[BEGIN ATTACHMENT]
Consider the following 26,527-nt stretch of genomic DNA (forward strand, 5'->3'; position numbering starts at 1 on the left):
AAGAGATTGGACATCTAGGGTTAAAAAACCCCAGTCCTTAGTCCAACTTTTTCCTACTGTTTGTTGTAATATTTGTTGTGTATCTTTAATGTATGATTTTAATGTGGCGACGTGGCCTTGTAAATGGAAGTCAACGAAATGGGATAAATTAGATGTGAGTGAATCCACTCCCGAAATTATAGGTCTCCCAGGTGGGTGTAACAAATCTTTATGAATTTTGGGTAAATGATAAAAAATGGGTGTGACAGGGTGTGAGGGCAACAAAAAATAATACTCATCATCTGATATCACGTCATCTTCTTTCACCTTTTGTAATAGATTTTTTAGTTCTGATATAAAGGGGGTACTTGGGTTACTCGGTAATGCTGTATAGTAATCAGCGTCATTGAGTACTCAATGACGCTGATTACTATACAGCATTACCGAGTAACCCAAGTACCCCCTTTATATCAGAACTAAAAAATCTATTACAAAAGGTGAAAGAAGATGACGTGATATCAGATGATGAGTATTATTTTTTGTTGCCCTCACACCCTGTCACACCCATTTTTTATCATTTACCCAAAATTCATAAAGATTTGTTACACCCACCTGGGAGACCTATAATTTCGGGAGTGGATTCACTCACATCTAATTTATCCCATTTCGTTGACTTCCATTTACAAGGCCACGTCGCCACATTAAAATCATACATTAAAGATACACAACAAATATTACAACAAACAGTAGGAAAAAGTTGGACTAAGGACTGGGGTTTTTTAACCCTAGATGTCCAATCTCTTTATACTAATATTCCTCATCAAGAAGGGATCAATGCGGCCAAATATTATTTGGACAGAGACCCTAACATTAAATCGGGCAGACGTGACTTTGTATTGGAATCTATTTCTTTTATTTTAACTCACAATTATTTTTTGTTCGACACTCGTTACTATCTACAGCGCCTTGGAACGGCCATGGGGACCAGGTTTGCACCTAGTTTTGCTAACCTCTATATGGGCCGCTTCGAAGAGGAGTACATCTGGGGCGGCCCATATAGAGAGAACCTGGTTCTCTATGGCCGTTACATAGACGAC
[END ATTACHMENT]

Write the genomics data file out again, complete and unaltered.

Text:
Consider the following 26,527-nt stretch of genomic DNA (forward strand, 5'->3'; position numbering starts at 1 on the left):
AAGAGATTGGACATCTAGGGTTAAAAAACCCCAGTCCTTAGTCCAACTTTTTCCTACTGTTTGTTGTAATATTTGTTGTGTATCTTTAATGTATGATTTTAATGTGGCGACGTGGCCTTGTAAATGGAAGTCAACGAAATGGGATAAATTAGATGTGAGTGAATCCACTCCCGAAATTATAGGTCTCCCAGGTGGGTGTAACAAATCTTTATGAATTTTGGGTAAATGATAAAAAATGGGTGTGACAGGGTGTGAGGGCAACAAAAAATAATACTCATCATCTGATATCACGTCATCTTCTTTCACCTTTTGTAATAGATTTTTTAGTTCTGATATAAAGGGGGTACTTGGGTTACTCGGTAATGCTGTATAGTAATCAGCGTCATTGAGTACTCAATGACGCTGATTACTATACAGCATTACCGAGTAACCCAAGTACCCCCTTTATATCAGAACTAAAAAATCTATTACAAAAGGTGAAAGAAGATGACGTGATATCAGATGATGAGTATTATTTTTTGTTGCCCTCACACCCTGTCACACCCATTTTTTATCATTTACCCAAAATTCATAAAGATTTGTTACACCCACCTGGGAGACCTATAATTTCGGGAGTGGATTCACTCACATCTAATTTATCCCATTTCGTTGACTTCCATTTACAAGGCCACGTCGCCACATTAAAATCATACATTAAAGATACACAACAAATATTACAACAAACAGTAGGAAAAAGTTGGACTAAGGACTGGGGTTTTTTAACCCTAGATGTCCAATCTCTTTATACTAATATTCCTCATCAAGAAGGGATCAATGCGGCCAAATATTATTTGGACAGAGACCCTAACATTAAATCGGGCAGACGTGACTTTGTATTGGAATCTATTTCTTTTATTTTAACTCACAATTATTTTTTGTTCGACACTCGTTACTATCTACAGCGCCTTGGAACGGCCATGGGGACCAGGTTTGCACCTAGTTTTGCTAACCTCTATATGGGCCGCTTCGAAGAGGAGTACATCTGGGGCGGCCCATATAGAGAGAACCTGGTTCTCTATGGCCGTTACATAGACGAC